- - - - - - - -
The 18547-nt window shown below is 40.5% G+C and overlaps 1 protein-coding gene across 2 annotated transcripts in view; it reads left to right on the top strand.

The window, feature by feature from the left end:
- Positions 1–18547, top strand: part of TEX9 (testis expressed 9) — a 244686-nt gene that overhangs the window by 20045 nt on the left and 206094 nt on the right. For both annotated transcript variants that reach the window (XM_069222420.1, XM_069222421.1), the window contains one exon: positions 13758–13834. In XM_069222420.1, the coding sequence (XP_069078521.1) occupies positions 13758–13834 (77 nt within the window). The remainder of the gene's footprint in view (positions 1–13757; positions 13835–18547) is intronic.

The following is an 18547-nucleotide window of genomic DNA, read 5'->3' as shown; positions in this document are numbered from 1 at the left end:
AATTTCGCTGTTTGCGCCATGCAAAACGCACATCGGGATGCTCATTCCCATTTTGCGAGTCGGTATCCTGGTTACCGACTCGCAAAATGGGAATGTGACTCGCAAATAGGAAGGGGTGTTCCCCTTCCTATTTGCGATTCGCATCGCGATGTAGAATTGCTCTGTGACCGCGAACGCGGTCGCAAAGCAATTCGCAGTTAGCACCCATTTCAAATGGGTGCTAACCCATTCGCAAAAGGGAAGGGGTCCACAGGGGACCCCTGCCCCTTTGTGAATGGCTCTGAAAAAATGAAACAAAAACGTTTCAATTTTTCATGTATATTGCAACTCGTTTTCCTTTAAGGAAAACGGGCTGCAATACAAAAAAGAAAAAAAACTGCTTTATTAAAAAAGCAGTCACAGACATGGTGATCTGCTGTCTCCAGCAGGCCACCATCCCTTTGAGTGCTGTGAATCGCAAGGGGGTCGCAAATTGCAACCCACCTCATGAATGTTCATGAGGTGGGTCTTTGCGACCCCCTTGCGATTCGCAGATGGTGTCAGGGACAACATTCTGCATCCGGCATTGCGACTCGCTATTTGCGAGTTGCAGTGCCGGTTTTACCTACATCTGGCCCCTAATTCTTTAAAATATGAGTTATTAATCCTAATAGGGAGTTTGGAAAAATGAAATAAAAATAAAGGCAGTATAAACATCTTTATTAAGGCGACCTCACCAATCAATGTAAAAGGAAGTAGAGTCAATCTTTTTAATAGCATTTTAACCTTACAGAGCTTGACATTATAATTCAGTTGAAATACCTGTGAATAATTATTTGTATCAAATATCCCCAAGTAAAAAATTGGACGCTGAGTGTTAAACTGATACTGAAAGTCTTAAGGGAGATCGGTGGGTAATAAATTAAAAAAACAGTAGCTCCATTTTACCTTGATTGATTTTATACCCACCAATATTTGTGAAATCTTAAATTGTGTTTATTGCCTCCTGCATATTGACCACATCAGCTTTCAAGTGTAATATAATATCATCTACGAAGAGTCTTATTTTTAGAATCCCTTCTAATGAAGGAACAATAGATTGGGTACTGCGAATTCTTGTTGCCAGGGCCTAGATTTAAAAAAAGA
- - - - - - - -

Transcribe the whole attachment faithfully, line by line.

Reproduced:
The 18547-nt window shown below is 40.5% G+C and overlaps 1 protein-coding gene across 2 annotated transcripts in view; it reads left to right on the top strand.

The window, feature by feature from the left end:
- Positions 1–18547, top strand: part of TEX9 (testis expressed 9) — a 244686-nt gene that overhangs the window by 20045 nt on the left and 206094 nt on the right. For both annotated transcript variants that reach the window (XM_069222420.1, XM_069222421.1), the window contains one exon: positions 13758–13834. In XM_069222420.1, the coding sequence (XP_069078521.1) occupies positions 13758–13834 (77 nt within the window). The remainder of the gene's footprint in view (positions 1–13757; positions 13835–18547) is intronic.

The following is an 18547-nucleotide window of genomic DNA, read 5'->3' as shown; positions in this document are numbered from 1 at the left end:
AATTTCGCTGTTTGCGCCATGCAAAACGCACATCGGGATGCTCATTCCCATTTTGCGAGTCGGTATCCTGGTTACCGACTCGCAAAATGGGAATGTGACTCGCAAATAGGAAGGGGTGTTCCCCTTCCTATTTGCGATTCGCATCGCGATGTAGAATTGCTCTGTGACCGCGAACGCGGTCGCAAAGCAATTCGCAGTTAGCACCCATTTCAAATGGGTGCTAACCCATTCGCAAAAGGGAAGGGGTCCACAGGGGACCCCTGCCCCTTTGTGAATGGCTCTGAAAAAATGAAACAAAAACGTTTCAATTTTTCATGTATATTGCAACTCGTTTTCCTTTAAGGAAAACGGGCTGCAATACAAAAAAGAAAAAAAACTGCTTTATTAAAAAAGCAGTCACAGACATGGTGATCTGCTGTCTCCAGCAGGCCACCATCCCTTTGAGTGCTGTGAATCGCAAGGGGGTCGCAAATTGCAACCCACCTCATGAATGTTCATGAGGTGGGTCTTTGCGACCCCCTTGCGATTCGCAGATGGTGTCAGGGACAACATTCTGCATCCGGCATTGCGACTCGCTATTTGCGAGTTGCAGTGCCGGTTTTACCTACATCTGGCCCCTAATTCTTTAAAATATGAGTTATTAATCCTAATAGGGAGTTTGGAAAAATGAAATAAAAATAAAGGCAGTATAAACATCTTTATTAAGGCGACCTCACCAATCAATGTAAAAGGAAGTAGAGTCAATCTTTTTAATAGCATTTTAACCTTACAGAGCTTGACATTATAATTCAGTTGAAATACCTGTGAATAATTATTTGTATCAAATATCCCCAAGTAAAAAATTGGACGCTGAGTGTTAAACTGATACTGAAAGTCTTAAGGGAGATCGGTGGGTAATAAATTAAAAAAACAGTAGCTCCATTTTACCTTGATTGATTTTATACCCACCAATATTTGTGAAATCTTAAATTGTGTTTATTGCCTCCTGCATATTGACCACATCAGCTTTCAAGTGTAATATAATATCATCTACGAAGAGTCTTATTTTTAGAATCCCTTCTAATGAAGGAACAATAGATTGGGTACTGCGAATTCTTGTTGCCAGGGCCTAGATTTAAAAAAAGA